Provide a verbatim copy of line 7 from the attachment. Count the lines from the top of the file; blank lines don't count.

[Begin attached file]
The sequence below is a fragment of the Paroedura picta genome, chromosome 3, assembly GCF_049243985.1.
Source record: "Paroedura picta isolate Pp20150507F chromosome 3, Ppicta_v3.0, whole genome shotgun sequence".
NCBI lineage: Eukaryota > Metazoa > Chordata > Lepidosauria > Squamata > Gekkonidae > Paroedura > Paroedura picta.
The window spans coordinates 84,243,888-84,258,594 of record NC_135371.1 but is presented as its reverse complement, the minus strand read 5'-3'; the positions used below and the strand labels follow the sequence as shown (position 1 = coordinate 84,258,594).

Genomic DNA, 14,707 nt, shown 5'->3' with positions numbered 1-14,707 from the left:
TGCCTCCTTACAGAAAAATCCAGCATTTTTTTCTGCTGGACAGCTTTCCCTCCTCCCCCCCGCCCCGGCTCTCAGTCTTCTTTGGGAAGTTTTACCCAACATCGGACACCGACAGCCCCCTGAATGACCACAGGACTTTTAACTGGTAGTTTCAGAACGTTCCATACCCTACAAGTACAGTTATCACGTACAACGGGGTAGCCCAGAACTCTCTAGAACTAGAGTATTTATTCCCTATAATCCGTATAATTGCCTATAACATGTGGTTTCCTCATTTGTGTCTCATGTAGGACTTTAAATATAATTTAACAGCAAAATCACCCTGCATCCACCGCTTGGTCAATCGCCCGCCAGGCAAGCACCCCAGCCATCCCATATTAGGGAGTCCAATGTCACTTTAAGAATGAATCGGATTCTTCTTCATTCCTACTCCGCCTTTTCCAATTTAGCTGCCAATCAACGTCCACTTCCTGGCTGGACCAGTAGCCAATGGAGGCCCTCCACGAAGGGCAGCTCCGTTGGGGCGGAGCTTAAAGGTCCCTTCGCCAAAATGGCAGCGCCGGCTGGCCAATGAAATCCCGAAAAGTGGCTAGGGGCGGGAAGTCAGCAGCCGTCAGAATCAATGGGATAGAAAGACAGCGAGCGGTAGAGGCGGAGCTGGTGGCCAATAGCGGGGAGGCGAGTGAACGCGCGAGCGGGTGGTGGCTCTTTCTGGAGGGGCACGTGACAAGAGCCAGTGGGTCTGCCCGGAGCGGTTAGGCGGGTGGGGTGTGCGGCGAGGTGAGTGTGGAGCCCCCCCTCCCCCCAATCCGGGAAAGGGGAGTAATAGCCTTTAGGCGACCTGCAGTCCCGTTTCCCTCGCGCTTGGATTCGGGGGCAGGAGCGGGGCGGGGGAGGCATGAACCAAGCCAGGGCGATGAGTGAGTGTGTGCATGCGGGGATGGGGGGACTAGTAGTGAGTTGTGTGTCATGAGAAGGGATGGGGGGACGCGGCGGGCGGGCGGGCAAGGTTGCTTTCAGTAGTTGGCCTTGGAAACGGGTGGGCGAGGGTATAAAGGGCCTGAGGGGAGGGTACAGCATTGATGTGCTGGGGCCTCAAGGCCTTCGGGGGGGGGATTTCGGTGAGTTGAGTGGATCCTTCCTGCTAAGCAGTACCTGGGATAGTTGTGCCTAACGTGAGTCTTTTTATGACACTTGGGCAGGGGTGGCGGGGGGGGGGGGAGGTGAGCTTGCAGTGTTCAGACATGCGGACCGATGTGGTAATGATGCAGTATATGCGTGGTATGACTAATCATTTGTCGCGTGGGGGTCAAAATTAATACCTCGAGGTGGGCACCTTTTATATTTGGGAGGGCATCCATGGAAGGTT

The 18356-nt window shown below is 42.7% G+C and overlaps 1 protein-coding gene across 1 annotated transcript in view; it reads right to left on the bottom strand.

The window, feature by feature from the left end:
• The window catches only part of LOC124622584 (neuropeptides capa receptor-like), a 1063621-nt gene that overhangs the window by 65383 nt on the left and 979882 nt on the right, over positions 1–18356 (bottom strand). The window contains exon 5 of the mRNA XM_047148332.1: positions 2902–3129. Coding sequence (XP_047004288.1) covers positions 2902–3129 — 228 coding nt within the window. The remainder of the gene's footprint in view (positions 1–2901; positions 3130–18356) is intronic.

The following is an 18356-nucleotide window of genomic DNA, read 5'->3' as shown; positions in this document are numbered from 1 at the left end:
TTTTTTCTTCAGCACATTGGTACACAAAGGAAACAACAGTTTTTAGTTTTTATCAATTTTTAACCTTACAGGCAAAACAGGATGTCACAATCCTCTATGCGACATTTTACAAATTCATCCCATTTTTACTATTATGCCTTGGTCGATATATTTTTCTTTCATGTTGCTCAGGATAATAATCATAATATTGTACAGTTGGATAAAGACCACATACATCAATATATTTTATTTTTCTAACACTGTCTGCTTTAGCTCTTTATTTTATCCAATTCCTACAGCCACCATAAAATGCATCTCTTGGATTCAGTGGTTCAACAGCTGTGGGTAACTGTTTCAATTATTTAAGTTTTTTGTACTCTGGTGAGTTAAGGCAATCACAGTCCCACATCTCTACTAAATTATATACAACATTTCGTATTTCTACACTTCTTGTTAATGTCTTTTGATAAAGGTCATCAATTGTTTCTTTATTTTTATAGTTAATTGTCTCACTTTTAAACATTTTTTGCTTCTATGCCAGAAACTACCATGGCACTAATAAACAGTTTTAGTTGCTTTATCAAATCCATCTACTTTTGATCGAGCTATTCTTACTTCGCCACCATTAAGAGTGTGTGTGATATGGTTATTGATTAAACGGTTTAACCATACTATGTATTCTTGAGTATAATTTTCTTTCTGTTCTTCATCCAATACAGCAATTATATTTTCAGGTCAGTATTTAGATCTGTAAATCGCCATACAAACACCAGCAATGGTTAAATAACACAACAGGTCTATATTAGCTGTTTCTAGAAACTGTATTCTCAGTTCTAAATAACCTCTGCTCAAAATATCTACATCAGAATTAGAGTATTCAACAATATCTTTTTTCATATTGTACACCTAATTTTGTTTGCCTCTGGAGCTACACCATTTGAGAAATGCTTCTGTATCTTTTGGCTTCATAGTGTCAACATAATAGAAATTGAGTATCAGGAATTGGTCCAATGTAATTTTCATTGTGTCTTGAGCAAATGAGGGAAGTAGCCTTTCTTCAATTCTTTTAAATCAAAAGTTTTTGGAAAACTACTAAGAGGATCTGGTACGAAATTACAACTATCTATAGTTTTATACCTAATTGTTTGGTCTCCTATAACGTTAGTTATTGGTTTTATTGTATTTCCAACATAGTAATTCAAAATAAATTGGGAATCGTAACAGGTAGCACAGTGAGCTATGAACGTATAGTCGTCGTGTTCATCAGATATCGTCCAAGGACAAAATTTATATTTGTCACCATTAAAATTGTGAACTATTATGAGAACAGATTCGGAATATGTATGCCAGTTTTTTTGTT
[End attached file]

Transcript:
The 18356-nt window shown below is 42.7% G+C and overlaps 1 protein-coding gene across 1 annotated transcript in view; it reads right to left on the bottom strand.